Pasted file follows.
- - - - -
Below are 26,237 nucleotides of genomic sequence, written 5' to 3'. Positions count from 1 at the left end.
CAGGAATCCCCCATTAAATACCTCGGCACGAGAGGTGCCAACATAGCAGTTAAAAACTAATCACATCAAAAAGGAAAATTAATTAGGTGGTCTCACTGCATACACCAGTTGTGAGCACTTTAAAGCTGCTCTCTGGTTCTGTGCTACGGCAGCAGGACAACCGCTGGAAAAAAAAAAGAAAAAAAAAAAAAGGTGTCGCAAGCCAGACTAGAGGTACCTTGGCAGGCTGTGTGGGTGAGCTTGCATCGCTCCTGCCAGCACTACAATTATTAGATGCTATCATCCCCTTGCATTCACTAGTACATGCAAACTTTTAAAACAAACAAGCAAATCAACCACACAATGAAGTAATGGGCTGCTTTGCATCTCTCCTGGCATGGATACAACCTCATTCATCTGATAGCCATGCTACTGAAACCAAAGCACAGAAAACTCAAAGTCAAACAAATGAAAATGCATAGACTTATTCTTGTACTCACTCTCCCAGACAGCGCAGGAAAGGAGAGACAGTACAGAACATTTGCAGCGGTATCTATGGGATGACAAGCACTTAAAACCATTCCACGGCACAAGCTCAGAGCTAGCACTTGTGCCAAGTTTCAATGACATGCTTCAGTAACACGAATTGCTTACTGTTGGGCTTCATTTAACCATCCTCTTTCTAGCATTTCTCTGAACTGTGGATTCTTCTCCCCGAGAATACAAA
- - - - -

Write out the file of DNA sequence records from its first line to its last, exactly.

Below are 26,237 nucleotides of genomic sequence, written 5' to 3'. Positions count from 1 at the left end.
CAGGAATCCCCCATTAAATACCTCGGCACGAGAGGTGCCAACATAGCAGTTAAAAACTAATCACATCAAAAAGGAAAATTAATTAGGTGGTCTCACTGCATACACCAGTTGTGAGCACTTTAAAGCTGCTCTCTGGTTCTGTGCTACGGCAGCAGGACAACCGCTGGAAAAAAAAAAGAAAAAAAAAAAAAGGTGTCGCAAGCCAGACTAGAGGTACCTTGGCAGGCTGTGTGGGTGAGCTTGCATCGCTCCTGCCAGCACTACAATTATTAGATGCTATCATCCCCTTGCATTCACTAGTACATGCAAACTTTTAAAACAAACAAGCAAATCAACCACACAATGAAGTAATGGGCTGCTTTGCATCTCTCCTGGCATGGATACAACCTCATTCATCTGATAGCCATGCTACTGAAACCAAAGCACAGAAAACTCAAAGTCAAACAAATGAAAATGCATAGACTTATTCTTGTACTCACTCTCCCAGACAGCGCAGGAAAGGAGAGACAGTACAGAACATTTGCAGCGGTATCTATGGGATGACAAGCACTTAAAACCATTCCACGGCACAAGCTCAGAGCTAGCACTTGTGCCAAGTTTCAATGACATGCTTCAGTAACACGAATTGCTTACTGTTGGGCTTCATTTAACCATCCTCTTTCTAGCATTTCTCTGAACTGTGGATTCTTCTCCCCGAGAATACAAA